Indeed, tracking of bar-coded progenitors transferred into irradiated Metformin in vivo mice indicates that lineage divergence among myeloid cell types might occur as early as a stage upstream of MDPs known as the lymphoid-primed multipotent progenitor (LMPP) [ 20••]. Mouse MDPs and CDPs exhibit substantial phenotypic overlap . They both lack lineage specifying markers, express CD115 and CD135 in addition to CX3CR1 and can only be distinguished
by the fact that CDPs express lower levels of CD117 (c-kit) than MDPs [27, 28, 29, 30 and 31]. We have recently demonstrated that DNGR-1 (encoded by the Clec9a gene and also known as CLEC9A) marks cells resembling CDPs but not MDPs. DNGR-1+ CDPs exhibit cDC-restricted differentiation potential and do not generate pDCs after adoptive
transfer [ 21••] or in vitro culture with Flt3L (BUS and CRS, unpublished observations). DNGR-1+ CDP express CD115, consistent with the recent demonstration that CD115+ CDPs exhibit a strong clonal bias to generate cDCs, whereas pDCs arise predominantly from CD115 negative CDPs [ 19•]. Thus, cDCs and pDCs appear to have distinct immediate progenitors, which can be distinguished by expression of CD115 [ 19•] and DNGR-1 [ 21••]. Some CD115+ CDP, which presumably express DNGR-1 [ 21••], have combined cDC and pDC potential in clonal assays [ 19•, 30 and 31], although the interpretation of such experiments might be marred by the reported in vitro developmental plasticity of differentiating DCs [ 35]. Altogether, these data can be integrated into a revised map of DC differentiation that takes into account the fact that cDCs, pDCs and monocytes develop Cetuximab in vitro as distinct lineages although the exact developmental Erastin intermediates and branching points remain to be clarified and may display considerable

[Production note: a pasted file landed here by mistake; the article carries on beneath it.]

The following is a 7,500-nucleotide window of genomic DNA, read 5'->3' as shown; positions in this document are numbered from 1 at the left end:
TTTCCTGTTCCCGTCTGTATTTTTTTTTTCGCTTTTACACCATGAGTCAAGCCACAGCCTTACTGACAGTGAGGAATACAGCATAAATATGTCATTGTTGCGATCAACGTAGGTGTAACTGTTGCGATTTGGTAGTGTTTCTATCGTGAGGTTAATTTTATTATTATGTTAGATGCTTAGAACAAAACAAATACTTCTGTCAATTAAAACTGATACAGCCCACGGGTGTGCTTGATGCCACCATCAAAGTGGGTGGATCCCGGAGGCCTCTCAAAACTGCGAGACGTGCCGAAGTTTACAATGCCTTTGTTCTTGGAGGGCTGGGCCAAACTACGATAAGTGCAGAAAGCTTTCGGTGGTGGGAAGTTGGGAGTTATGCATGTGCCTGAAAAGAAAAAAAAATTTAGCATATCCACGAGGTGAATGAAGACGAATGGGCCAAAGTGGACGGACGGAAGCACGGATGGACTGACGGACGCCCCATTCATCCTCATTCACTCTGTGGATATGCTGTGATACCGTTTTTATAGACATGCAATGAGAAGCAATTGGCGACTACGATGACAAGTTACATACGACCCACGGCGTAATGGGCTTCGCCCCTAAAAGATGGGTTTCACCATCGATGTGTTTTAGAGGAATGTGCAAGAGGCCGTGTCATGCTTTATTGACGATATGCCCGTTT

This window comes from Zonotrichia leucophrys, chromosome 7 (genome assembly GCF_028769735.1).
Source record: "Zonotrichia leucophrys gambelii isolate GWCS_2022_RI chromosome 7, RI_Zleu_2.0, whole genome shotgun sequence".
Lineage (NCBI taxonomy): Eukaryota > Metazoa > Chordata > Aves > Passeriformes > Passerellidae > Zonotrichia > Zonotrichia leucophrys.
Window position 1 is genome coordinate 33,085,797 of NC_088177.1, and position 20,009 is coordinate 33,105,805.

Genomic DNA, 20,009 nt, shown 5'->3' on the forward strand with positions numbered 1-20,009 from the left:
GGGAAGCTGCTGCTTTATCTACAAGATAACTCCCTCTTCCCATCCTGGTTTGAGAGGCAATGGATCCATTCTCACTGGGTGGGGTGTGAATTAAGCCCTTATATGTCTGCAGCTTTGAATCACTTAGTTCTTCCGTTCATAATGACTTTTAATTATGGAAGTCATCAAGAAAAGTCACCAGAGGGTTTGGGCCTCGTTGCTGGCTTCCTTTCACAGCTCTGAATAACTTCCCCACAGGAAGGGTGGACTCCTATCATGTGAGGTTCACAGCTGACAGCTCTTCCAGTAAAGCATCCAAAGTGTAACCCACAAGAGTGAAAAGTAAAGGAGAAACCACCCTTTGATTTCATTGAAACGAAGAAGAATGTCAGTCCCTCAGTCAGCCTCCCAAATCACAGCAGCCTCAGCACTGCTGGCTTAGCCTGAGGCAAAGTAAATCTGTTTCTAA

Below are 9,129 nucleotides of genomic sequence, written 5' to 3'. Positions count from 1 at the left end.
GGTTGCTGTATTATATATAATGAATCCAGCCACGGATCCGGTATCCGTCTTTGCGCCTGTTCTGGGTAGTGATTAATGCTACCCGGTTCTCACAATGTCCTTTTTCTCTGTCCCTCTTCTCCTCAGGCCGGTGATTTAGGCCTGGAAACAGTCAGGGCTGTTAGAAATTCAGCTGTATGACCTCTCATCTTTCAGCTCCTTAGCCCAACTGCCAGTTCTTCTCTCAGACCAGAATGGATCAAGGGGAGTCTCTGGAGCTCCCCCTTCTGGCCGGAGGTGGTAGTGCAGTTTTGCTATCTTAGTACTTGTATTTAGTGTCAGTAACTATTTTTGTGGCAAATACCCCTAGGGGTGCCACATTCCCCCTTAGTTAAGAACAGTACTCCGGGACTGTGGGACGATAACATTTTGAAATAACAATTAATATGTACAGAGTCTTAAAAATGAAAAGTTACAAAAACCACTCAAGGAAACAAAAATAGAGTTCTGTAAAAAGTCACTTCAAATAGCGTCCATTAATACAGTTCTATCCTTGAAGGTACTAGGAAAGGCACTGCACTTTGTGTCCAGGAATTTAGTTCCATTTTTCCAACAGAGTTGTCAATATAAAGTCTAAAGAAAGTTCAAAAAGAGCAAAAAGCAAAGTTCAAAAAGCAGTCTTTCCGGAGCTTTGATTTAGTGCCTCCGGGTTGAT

plasticity ( Figure 1). Dependence on FLT3L is sometimes used as evidence that a given leukocyte should be considered a member of the DC lineage [36, 37 and 38]. This is because FLT3L strongly expands pDCs and cDCs in vivo [ 28, 39 and 40] and can be used to generate all functional subsets of DCs in vitro [ 41]. Conversely, mice lacking Flt3L display a severe deficiency in DCs, which is also apparent, although to a lesser extent, in mice lacking its receptor CD135 (Flt3) [ 42] or treated with CD135 inhibitors [ 43 and 44]. GM-CSF, on the other hand, is extensively used to differentiate monocytes into cells resembling DCs in vitro [ 45] but mice lacking GM-CSF or its receptor have normal development of monocyte-derived cells [ 46•] as well as lymphoid tissue DCs [ 28 and 47]. Instead, they exhibit a specific reduction of cDCs in many, but not all, non-lymphoid tissues [ 46•, 48, 49 and 50]. The GM-CSF dependence of CD103+ cDCs is stronger than that of CD11b+ cDCs [ 46•] although the extent of reduction relates to the markers used for cell identification [ 46• and 49], possibly because GM-CSF regulates CD103 expression [ 51].